The Fan-Funded 'Veronica Mars' Movie Is Almost Here!
The film sees Kristen Bell reprise her role as the unbeatable Veronica Mars, only she has walked away from the crime-solving part of her life by becoming a top-notch lawyer and making her father very proud. However, her new start is interrupted when she is summoned to her hometown of Neptune to attend a high school reunion.
Veronica Mars spent her teenage years as a private eye alongside her detective father. Despite achieving a private detective's license at the age of 18, she plans to walk away from that part of her life now having seemingly had her fill of solving grisly murders. Now older and wiser, she has made it as a formidable New York lawyer, to the immense pride of her father. However, her new start is interrupted when she is called back to her hometown of Neptune during a high school reunion. Her former boyfriend Logan Echolls has been accused of murdering someone for a second time, despite her proving his innocence to a first murder as a teenage sleuth. Will her eye for detail and supreme intelligence prevail once again and help her solve another mystery, or has she lost her touch?
Continue: Veronica Mars Trailer
The actor dissects the actor in an empathetic NY Times piece.
James Franco has penned an article for the NY Times opinion pages, in which he dissects the recently questionable behaviour of his fellow actor, Shia LaBeouf. From the onset, it's unclear whether Franco is gearing up to admonish or encourage his industry fellow as the 127 Hours star becomes another voice adding his two cents to the Shia debate.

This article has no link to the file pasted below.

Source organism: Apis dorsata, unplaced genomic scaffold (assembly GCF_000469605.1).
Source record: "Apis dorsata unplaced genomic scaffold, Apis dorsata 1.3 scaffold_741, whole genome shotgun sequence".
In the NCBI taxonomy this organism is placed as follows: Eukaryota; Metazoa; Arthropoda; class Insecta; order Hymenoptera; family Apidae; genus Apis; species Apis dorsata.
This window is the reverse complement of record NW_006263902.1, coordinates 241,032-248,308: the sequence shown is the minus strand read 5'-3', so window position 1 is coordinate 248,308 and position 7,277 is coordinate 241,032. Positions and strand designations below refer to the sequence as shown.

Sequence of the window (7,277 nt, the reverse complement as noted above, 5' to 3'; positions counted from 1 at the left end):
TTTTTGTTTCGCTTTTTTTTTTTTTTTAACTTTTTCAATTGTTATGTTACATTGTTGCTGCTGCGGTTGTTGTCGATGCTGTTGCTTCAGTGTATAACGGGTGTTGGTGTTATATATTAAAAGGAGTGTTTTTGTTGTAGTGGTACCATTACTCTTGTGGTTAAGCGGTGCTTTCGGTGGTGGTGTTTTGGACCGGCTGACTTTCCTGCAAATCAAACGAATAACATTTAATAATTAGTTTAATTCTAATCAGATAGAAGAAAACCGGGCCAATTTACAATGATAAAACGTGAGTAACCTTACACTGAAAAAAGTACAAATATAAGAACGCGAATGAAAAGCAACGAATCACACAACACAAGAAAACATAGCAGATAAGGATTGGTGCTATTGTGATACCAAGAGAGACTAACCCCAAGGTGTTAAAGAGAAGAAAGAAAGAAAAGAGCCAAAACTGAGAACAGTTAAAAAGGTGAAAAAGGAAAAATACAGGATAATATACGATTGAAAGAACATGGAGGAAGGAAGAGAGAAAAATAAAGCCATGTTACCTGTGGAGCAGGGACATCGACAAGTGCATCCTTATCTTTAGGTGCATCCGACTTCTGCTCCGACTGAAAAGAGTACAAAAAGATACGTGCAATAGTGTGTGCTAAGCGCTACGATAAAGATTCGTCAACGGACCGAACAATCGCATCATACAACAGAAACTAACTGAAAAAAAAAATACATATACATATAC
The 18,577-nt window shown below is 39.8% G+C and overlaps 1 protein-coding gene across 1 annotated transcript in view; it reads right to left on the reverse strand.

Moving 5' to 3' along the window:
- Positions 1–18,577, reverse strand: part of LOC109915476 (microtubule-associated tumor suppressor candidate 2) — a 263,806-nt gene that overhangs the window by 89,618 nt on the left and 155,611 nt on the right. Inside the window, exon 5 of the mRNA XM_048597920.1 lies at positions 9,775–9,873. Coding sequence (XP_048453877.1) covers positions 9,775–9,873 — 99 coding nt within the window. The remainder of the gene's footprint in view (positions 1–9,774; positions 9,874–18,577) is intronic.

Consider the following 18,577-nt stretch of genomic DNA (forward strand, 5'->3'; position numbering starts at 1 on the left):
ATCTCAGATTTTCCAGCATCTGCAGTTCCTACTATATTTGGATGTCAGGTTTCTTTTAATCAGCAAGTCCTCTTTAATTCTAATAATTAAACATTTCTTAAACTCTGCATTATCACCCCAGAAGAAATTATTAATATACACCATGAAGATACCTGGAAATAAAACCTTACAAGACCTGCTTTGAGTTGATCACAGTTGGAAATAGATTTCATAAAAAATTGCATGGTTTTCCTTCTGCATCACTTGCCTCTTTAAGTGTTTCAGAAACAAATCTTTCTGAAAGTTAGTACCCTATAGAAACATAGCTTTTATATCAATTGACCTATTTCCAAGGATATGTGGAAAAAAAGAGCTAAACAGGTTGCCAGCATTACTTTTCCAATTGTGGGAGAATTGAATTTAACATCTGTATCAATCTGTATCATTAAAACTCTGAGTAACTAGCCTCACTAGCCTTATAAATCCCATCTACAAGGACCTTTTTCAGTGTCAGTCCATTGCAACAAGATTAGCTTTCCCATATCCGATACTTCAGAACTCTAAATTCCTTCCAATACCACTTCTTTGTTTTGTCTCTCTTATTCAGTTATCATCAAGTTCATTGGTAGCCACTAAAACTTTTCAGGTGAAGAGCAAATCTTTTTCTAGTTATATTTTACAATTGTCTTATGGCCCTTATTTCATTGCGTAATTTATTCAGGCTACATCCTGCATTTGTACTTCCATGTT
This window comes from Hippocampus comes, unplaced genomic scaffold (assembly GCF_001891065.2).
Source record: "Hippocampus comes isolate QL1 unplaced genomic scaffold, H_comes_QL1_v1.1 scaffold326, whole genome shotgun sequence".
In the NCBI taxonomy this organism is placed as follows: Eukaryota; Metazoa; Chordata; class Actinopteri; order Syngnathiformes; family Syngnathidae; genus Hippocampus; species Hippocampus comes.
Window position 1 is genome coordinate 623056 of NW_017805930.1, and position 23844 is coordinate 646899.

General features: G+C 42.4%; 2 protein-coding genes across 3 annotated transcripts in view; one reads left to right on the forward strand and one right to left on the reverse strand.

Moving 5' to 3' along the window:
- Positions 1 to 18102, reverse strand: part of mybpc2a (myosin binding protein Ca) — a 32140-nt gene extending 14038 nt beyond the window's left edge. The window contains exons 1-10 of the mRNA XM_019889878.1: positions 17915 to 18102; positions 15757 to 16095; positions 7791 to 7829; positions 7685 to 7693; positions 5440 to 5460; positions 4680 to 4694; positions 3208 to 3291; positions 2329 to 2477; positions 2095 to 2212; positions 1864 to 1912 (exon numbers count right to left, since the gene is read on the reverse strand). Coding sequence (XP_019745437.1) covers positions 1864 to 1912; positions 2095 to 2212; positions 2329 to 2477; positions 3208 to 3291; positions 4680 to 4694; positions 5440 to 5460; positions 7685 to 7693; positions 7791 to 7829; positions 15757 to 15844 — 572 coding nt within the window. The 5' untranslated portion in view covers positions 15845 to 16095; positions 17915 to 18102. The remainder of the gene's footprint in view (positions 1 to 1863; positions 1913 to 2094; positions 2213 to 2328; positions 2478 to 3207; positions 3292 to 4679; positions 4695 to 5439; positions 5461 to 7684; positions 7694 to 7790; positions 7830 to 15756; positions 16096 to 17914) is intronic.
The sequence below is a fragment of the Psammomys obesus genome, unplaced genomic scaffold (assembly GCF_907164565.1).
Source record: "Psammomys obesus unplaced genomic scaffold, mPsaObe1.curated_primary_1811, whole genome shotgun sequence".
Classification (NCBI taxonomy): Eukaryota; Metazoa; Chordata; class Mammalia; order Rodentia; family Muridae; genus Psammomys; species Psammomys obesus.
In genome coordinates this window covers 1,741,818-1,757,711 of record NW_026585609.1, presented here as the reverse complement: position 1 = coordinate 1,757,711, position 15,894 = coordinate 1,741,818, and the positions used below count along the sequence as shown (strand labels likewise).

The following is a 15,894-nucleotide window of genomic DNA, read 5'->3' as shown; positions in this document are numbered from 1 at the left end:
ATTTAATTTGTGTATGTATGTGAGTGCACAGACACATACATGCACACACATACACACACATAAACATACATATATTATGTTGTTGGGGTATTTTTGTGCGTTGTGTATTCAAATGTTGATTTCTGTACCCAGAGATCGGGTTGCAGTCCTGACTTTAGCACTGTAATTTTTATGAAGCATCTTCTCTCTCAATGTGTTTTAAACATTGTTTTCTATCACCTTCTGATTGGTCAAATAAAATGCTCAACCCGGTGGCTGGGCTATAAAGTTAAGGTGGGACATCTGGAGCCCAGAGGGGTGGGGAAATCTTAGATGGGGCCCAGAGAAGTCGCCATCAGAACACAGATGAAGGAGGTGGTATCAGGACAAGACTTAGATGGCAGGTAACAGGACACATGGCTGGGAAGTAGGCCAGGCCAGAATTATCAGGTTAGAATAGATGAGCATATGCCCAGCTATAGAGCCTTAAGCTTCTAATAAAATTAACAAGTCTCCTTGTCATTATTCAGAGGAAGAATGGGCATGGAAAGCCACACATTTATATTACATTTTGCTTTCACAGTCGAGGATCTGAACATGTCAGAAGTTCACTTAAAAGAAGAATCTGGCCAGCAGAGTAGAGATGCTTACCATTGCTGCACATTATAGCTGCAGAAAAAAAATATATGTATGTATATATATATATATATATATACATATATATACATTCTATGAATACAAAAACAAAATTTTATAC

If We Were In The Same Profession As Shia, We'd Be Doing This Face At His Antics Too.
As it turns out, James is here to empathise with the Transformers actor and try to shed a little experiential light on the situation that has had the media bellowing "HE CRAZY" in response to such antics as plagiarism, weird tweets, wearing a paper bag on his head, holding an art exhibition with himself as the main artefact and apologising profusely at every turn. "For Mr. LaBeouf's sake I hope it is nothing serious," writes Franco; us too.
The 'Transformers' actor is "not famous anymore" which has just brought him a whole lot more attention.
So Shia LaBeouf isn't famous anymore? Why then, if the 27 year-old Nymphomaniac actor is so averse to a bit of spotlight, has Shia embarked on a trail of most bizarre incidents, starting will his plagiarism of a graphic artist's work, followed by over-apologising, declaring his retirement, walking out of a Nymphomaniac press conference, wearing a paper bag with "I Am Not Famous Anymore" and leading up to his LA art exhibition.
Shia's "I Am Not Famous Anymore" Stunt Brought Him More Fame, Ironically.